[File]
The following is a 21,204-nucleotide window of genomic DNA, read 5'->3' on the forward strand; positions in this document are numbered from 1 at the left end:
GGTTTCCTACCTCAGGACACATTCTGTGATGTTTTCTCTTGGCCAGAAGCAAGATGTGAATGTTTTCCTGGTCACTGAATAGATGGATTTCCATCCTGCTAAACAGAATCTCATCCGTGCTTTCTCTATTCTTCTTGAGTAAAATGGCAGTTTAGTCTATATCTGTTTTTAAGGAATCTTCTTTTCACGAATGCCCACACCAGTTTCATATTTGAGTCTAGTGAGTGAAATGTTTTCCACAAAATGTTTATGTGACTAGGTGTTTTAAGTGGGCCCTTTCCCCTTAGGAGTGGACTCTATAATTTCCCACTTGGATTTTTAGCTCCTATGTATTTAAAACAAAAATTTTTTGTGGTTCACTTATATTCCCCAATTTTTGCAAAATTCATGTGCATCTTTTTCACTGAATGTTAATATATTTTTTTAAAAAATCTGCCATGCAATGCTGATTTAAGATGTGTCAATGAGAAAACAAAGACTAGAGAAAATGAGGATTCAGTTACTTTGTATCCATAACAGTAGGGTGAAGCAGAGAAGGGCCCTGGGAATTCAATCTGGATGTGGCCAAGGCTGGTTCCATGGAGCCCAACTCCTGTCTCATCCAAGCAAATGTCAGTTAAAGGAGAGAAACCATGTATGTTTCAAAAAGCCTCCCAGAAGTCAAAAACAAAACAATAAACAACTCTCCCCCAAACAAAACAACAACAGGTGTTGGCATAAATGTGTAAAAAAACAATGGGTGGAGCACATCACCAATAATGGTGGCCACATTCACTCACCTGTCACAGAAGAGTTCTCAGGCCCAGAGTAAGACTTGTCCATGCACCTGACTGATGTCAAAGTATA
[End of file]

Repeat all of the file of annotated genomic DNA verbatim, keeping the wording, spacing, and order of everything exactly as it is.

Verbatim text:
The following is a 21,204-nucleotide window of genomic DNA, read 5'->3' on the forward strand; positions in this document are numbered from 1 at the left end:
GGTTTCCTACCTCAGGACACATTCTGTGATGTTTTCTCTTGGCCAGAAGCAAGATGTGAATGTTTTCCTGGTCACTGAATAGATGGATTTCCATCCTGCTAAACAGAATCTCATCCGTGCTTTCTCTATTCTTCTTGAGTAAAATGGCAGTTTAGTCTATATCTGTTTTTAAGGAATCTTCTTTTCACGAATGCCCACACCAGTTTCATATTTGAGTCTAGTGAGTGAAATGTTTTCCACAAAATGTTTATGTGACTAGGTGTTTTAAGTGGGCCCTTTCCCCTTAGGAGTGGACTCTATAATTTCCCACTTGGATTTTTAGCTCCTATGTATTTAAAACAAAAATTTTTTGTGGTTCACTTATATTCCCCAATTTTTGCAAAATTCATGTGCATCTTTTTCACTGAATGTTAATATATTTTTTTAAAAAATCTGCCATGCAATGCTGATTTAAGATGTGTCAATGAGAAAACAAAGACTAGAGAAAATGAGGATTCAGTTACTTTGTATCCATAACAGTAGGGTGAAGCAGAGAAGGGCCCTGGGAATTCAATCTGGATGTGGCCAAGGCTGGTTCCATGGAGCCCAACTCCTGTCTCATCCAAGCAAATGTCAGTTAAAGGAGAGAAACCATGTATGTTTCAAAAAGCCTCCCAGAAGTCAAAAACAAAACAATAAACAACTCTCCCCCAAACAAAACAACAACAGGTGTTGGCATAAATGTGTAAAAAAACAATGGGTGGAGCACATCACCAATAATGGTGGCCACATTCACTCACCTGTCACAGAAGAGTTCTCAGGCCCAGAGTAAGACTTGTCCATGCACCTGACTGATGTCAAAGTATA